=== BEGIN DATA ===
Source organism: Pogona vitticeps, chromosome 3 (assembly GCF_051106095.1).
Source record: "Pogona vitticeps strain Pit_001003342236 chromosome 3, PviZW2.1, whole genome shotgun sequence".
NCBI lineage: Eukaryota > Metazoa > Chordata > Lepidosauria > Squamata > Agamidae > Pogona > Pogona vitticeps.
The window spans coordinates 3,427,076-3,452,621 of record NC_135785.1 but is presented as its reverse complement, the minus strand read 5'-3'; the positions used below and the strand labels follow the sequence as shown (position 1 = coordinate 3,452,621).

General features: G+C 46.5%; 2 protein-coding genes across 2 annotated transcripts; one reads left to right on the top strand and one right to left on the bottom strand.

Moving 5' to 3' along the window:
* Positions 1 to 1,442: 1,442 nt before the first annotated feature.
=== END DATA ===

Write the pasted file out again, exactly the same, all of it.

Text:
Source organism: Pogona vitticeps, chromosome 3 (assembly GCF_051106095.1).
Source record: "Pogona vitticeps strain Pit_001003342236 chromosome 3, PviZW2.1, whole genome shotgun sequence".
NCBI lineage: Eukaryota > Metazoa > Chordata > Lepidosauria > Squamata > Agamidae > Pogona > Pogona vitticeps.
The window spans coordinates 3,427,076-3,452,621 of record NC_135785.1 but is presented as its reverse complement, the minus strand read 5'-3'; the positions used below and the strand labels follow the sequence as shown (position 1 = coordinate 3,452,621).

General features: G+C 46.5%; 2 protein-coding genes across 2 annotated transcripts; one reads left to right on the top strand and one right to left on the bottom strand.

Moving 5' to 3' along the window:
* Positions 1 to 1,442: 1,442 nt before the first annotated feature.